GIGABYTE Force M9 ICE Wireless Mouse Review

by J.D. Kane on August 17, 2012 in Peripherals

GIGABYTE is an industry giant, offering a countless number of products in multiple categories. The Force M9 ICE is one of its latest wireless mice, and endowed with “gaming mouse” styling, it seems to promise much. As you might have guessed, we put one through its paces to see just what it can deliver.


The Force M9 ICE works perfectly well with Windows out of the box, with all but the button on the mouse’s right-front flank functional as you would intuitively expect. Additionally, the mouse is limited to 1600 DPI if you don’t install the Sim software.

As mentioned earlier, Sim is very lightweight, so users who are reluctant to install typically bloated software associated with many peripherals should have no complaints.

GIGABYTE Force m9 ICE Wireless Mouse

Basically, Sim has three main sections: Button, Scroll, and Pointer. Selecting a section allows you to designate specific functions relevant to that particular section.

GIGABYTE Force m9 ICE Wireless Mouse

The Button section, quite obviously, is where you can assign what each button will do, including that neutered right flank button. Let’s say you wanted to have that button mute your PC’s audio output. You do that by moving your cursor to the Wheel Button’s drop down menu; this will reveal a bunch of selectable options for that button. Simply point your cursor to Mute, then click Apply. The right flank button will now mute your audio whenever you press it. Then click OK to close the Sim software.

GIGABYTE Force m9 ICE Wireless Mouse

The Scroll section is where you can change the mouse’s Vertical Scroll and Free-Scroll speeds. There are two sliders arrayed horizontally on the page. To change either scroll speed property simply move and drag your cursor across the slider until you find the settings you like, then click Apply. As before, clicking OK will close Sim.

GIGABYTE Force m9 ICE Wireless Mouse

The Pointer section deals with three settings: Pointer Speed, Snap to Default, and Pointer Trails. Pointer Speed is much like the Vertical/Free-Scroll Speed settings in that it is manipulated via a horizontal slider. Additionally, there is also a check box which would enable the Enhance Accurate Tracking feature. Just below the Pointer Speed slider is an on/off Snap to Default check box; by default this is left off. And below this is the Pointer Trails control, with an on/off check box for Enable Pointer Trails. By default, the box is unchecked. Enabling the check box, though, turns on Pointer Trails, and you can then lengthen or shorten them via the horizontal slider.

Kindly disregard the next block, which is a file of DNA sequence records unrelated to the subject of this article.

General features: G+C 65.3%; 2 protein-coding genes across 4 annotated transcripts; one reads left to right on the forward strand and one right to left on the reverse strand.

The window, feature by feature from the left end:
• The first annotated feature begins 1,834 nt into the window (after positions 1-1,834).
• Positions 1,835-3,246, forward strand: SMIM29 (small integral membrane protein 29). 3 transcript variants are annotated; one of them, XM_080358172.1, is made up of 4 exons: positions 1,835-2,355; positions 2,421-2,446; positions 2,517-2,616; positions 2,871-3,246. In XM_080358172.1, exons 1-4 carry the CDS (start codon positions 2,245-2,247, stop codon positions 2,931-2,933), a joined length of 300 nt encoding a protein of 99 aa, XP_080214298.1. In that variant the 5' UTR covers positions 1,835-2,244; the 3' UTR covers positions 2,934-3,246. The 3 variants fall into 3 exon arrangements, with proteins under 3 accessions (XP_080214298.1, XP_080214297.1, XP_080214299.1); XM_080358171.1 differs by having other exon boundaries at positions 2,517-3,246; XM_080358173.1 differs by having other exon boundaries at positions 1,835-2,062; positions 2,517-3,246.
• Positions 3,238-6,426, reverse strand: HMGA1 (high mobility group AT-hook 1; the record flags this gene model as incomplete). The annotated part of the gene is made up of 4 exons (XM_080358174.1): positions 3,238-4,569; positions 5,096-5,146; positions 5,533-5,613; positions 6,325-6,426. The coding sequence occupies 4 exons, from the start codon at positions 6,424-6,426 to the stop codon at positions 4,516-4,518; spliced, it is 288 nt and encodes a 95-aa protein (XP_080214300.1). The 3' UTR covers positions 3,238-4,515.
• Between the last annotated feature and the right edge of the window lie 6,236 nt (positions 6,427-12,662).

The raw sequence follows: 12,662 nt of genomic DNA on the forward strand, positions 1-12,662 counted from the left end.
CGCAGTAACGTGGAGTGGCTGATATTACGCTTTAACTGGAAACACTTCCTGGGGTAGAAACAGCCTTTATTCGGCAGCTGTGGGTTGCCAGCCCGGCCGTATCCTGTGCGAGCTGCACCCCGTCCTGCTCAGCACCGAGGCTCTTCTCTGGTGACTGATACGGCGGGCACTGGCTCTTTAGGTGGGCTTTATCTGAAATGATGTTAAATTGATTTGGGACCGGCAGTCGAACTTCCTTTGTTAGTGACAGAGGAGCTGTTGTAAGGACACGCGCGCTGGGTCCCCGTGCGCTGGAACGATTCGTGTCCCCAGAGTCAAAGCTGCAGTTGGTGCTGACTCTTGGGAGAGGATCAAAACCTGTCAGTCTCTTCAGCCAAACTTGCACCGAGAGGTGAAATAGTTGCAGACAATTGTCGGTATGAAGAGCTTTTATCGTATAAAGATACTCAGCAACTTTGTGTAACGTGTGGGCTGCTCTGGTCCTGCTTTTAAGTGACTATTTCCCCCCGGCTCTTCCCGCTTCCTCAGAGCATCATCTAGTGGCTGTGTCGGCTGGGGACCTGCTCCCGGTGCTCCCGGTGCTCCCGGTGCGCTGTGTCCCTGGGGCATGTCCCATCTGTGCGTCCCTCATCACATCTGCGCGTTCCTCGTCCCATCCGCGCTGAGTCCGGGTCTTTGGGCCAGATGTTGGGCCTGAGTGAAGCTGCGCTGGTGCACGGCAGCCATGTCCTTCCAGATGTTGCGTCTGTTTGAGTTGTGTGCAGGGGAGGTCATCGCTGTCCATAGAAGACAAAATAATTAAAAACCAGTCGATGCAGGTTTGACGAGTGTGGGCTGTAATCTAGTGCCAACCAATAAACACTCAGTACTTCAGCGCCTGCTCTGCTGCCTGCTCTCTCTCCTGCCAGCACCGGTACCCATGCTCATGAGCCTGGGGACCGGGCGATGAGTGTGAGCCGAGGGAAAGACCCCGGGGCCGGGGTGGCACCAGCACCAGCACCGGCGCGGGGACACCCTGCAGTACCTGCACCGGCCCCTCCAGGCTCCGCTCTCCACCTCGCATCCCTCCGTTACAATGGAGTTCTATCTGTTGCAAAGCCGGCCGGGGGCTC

The Pointer section also displays the current DPI settings for the Force M9 ICE. The mouse has four DPI settings: 800/1200/1600/2000. As mentioned earlier, the maximum 2000 DPI setting is available only if you install Sim.

Page List

1. Introduction
2. Software
3. Final Thoughts

  • ScruffMcgruff

    I bought this mouse and it freezes in the same way you described. Fucking rip off man..

    • JD Kane

      Have you tried to return yours to GIGABYTE under warranty?

      I still have my review sample here, and needless to say I haven’t been using it ever since I turned my review in. It’s quite unfortunate that the Force M9 ICE has that problem; otherwise it might have supplanted my laptop’s touchpad.

      Thanks for reading, and for the comment.

    • Etienne Nel

      i too got this mouse and its sticking and jumping and grabbing web and folder pages like crazy, yet again a dissappointment in my hunt for a nice wireless mouse, enough money wasted guess ill stick to wired mouses

      • JD Kane

        Hello Etienne.

        I’m sorry you discovered the same issues with this mouse as I did. However, if you really want a good wireless mouse, you may have a couple of options you may want to find out about, at least.

        Techgage teammate Ryan wrote a great review of the SteelSeries Sensei Wireless ( a few weeks ago, and last year I wrote about the Logitech G602 Wireless Gaming Mouse ( Without spoiling things (in case you want to read our detailed reviews), we each liked the mouse we reviewed.

        Hopefully these will help you in your quest for a good wireless mouse. Also, thank you for checking Techgage out.

  • Cory Evans

    I have this mouse, I bought it for my gaming laptop, as gaming on the go is the whole reason I bought the laptop I wandered into the computer shop I work at to pick up a slightly gaming orientated wireless mouse, on a budget.

    I ended up with this mouse, this is a good review and almost entirely reflects my view on the mouse, with the exception of the jumpiness, I’ve been using this mouse for over a month now, and I’ve yet to experience the jumpy behavior, I’ve even used it to control the laptop while it’s running through the TV a good 4/5 meters away. I rarely remember to turn this mouse off and batteries are still going strong :).

    The ‘works on any surface’ claims are so far completely true, I’ve used it on everything from a mouse mat to a glass table.

    I agree 100% with the bad button feel on the main 2 buttons, they feel a little cheap, but I’ve found the extra right button to be handy a fair few times, I team up the extra 3 buttons for simple media controls and I can use the mouse like a basic remote control for laptop+TV use.

    Don’t dismiss this mouse too easily, it is a good little mouse for the £28 I picked it up for and I would’ve happily paid a little more than that.